Food interests: vegetarian, vegan, and gluten-free cooking
Hobbies: cooking, film, hiking, photography, travel, writing, yoga
Q. What are your favorite things to cook?
It depends when you ask. My tastes tend to shift with the season. Right now coming out of winter, I’m still into making rustic tarts–sweet and savory. Sweet fruit tarts made from berries we picked and froze over the summer with bits of apple and citrus zest mixed in. When I’m in the mood to make a fancier tart shell, I make a lemon tart topped with raspberries. Savory ones, such as potato leek and goat cheese or squash tarts. Spiced sweet potato soup and stews, too along with vegetables cooked so their natural flavors are coaxed out, like braised cabbage tossed with butter and salt or roasted cauliflower. I also like to bake bread.
Q. How/when did you learn to cook?
I learned to cook by watching my grandmother and mother in the kitchen. My grandmother, especially, liked to bake and I sat on the counter stirring bowls of cake or cookie batter. My mother taught me how to trust my senses and cook by taste and smell. Early on, I took an interest in experimenting in the kitchen.
Q. Tell us about some of your cooking triumphs.
Tackling puff pastry made with whole wheat pastry flour. Puff pastry takes a bit of time to make and the dough needs to stay cold so the butter can be folded into the dough and help yield its signature flaky crust. I made a ginger apple tart tatin as well as vols-au-vent with the same ginger apple filling. The bottom crust of the tart tatin didn’t flake as well as it should have since it soaked up the liquid from the apple filling, yet the individual pastries had a flakier texture due to their size and the fact that I filled them after they were baked.
Q. What was your most memorable cooking tragedy?
The one that comes to mind is last summer when I bought the last available batch of organic tomatoes from a local farm. I burnt a batch of organic slow-roasted tomatoes after falling asleep during their 6 to 10 hour roast in the 225F oven.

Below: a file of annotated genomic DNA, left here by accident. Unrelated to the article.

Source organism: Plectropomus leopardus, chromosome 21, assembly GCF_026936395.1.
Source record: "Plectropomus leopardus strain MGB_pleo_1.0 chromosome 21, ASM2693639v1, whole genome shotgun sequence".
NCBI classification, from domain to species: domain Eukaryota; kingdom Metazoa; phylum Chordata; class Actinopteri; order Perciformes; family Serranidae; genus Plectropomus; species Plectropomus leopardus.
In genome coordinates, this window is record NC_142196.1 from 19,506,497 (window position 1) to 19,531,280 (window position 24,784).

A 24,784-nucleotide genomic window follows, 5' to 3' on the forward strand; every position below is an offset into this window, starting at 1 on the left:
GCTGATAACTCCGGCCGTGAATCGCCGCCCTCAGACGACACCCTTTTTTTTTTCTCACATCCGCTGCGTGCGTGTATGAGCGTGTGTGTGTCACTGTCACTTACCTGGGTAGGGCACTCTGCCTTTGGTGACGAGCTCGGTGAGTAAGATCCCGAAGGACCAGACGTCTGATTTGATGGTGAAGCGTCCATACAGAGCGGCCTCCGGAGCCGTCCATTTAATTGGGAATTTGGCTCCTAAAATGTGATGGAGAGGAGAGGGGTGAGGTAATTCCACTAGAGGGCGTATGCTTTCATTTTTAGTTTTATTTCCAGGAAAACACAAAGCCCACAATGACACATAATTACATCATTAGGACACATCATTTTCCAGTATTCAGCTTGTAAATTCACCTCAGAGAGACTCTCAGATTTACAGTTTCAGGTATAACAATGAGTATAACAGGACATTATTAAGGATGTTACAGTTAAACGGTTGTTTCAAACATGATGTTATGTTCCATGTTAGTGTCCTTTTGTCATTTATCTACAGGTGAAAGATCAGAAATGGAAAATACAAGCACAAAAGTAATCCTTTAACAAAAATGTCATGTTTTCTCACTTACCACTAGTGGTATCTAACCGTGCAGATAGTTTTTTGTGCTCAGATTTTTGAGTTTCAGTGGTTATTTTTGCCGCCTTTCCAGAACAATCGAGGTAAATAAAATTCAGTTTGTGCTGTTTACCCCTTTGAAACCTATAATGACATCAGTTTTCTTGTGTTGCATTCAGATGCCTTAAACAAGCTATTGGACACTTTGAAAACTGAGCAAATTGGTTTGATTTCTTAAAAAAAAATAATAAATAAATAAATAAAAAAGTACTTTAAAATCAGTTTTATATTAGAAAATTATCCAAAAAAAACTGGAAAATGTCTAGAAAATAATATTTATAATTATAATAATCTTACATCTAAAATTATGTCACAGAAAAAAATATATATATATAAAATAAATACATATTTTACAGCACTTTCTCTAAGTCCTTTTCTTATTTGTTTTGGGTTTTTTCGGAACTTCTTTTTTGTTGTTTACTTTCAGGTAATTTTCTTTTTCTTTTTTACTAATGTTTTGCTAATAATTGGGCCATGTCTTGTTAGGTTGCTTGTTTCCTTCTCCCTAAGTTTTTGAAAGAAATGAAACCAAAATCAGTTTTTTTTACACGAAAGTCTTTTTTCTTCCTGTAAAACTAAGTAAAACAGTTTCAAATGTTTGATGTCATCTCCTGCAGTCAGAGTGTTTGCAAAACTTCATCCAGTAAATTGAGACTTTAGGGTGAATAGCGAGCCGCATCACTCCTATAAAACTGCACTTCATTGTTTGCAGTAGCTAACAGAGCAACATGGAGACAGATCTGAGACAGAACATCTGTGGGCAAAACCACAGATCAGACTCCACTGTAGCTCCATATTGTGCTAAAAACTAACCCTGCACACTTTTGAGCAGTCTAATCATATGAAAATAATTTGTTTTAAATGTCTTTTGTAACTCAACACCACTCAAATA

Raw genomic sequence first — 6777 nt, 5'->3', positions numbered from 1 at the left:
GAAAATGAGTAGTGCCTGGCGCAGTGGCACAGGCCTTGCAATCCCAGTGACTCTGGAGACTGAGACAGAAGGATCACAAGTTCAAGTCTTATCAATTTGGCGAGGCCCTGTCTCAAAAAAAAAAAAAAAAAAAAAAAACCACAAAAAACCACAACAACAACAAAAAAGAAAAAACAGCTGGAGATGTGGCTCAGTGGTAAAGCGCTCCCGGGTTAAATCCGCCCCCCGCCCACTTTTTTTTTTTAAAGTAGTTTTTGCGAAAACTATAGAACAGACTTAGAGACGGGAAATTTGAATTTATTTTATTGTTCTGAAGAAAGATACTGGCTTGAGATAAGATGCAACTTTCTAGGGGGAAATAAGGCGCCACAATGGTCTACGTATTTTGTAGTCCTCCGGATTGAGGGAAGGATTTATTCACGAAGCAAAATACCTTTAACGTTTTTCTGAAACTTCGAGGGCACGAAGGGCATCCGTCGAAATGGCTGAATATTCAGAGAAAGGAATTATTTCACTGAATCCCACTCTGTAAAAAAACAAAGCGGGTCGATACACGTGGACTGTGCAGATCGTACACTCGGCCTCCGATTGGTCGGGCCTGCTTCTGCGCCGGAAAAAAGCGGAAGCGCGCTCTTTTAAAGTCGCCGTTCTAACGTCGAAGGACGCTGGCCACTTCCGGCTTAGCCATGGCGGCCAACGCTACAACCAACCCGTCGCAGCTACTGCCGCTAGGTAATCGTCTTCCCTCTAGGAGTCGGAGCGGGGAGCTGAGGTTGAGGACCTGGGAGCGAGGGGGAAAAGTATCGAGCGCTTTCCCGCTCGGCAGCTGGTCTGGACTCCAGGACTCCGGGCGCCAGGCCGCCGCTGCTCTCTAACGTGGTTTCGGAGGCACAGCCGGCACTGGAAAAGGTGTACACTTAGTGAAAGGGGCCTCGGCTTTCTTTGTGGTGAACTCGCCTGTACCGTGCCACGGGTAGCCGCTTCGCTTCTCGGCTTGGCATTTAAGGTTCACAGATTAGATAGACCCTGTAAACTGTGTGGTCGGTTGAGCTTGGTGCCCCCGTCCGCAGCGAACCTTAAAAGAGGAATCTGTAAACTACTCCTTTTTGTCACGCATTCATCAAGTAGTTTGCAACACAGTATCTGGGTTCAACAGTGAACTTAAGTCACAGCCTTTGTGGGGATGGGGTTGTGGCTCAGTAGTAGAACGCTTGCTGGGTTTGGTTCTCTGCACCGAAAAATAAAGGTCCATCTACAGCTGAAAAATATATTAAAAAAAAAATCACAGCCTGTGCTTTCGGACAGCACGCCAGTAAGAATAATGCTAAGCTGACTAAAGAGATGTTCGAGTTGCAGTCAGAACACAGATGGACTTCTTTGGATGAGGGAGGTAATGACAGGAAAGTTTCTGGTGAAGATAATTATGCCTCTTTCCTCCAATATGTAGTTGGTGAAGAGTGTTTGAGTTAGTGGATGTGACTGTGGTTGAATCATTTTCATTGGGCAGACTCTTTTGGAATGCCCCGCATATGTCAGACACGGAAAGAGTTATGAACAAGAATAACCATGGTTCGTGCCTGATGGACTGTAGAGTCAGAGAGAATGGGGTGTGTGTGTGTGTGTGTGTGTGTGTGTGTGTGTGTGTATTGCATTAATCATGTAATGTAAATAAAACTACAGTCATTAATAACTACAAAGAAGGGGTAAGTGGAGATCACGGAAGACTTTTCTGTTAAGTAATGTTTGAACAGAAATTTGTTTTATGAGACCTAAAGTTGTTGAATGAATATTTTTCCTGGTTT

Q. Describe your kitchen. Do you love it, hate it, and why?
It’s definitely not my ideal kitchen, since we don’t have enough space to install a dishwasher without losing much needed storage space or a window above the sink. But, it does have charm and enough space near the kitchen table for a large bookshelf.
Q. Is your pantry organized and are your kitchen drawers tidy? We need to know.
Somewhat. It’s organized chaos. I always know where things are but sometimes I have to dig to find what I’m looking for especially with ingredients I don’t use as often, like the green tea powder on the spice and tea shelf.
Q. Do you have any favorite family cooking traditions?
Baking for the holidays, especially cookies, then giving them away as gifts. My grandmother always made rolled sugar cookies, frosted thumbprints, date-nut pinwheels, Hungarian kiffles, buckeyes, peanut brittle, and snowball cookies which I’ve started to make my own versions of.
Q. What is the one gadget (or ten) you couldn’t do without in your kitchen?
My Vita-mix, kitchen scale, wooden spoon, Kitchen-Aid, microplane zester, knives, bench scraper.
Q. If you had to take one food to a deserted island, what would it be?
If the island is barren, then I would say coconuts. If not, then maybe olives, cheese, or chocolate.
Q. What is your go-to comfort food?
Pasta. If there is homemade pasta in the house, then it’s tagliatelle with pine nuts, brown butter, and a fried egg on top or pasta with pesto, sun-dried tomatoes, roasted red peppers, olives, and feta cheese. For simpler fare, I’ll eat scrambled eggs, cheese, and toast.
Find all of Nikki’s recipes and blogs posts here.
Suzanne McMinn on April 2, 2011 | Permalink
Nikki blogs at art & lemons.
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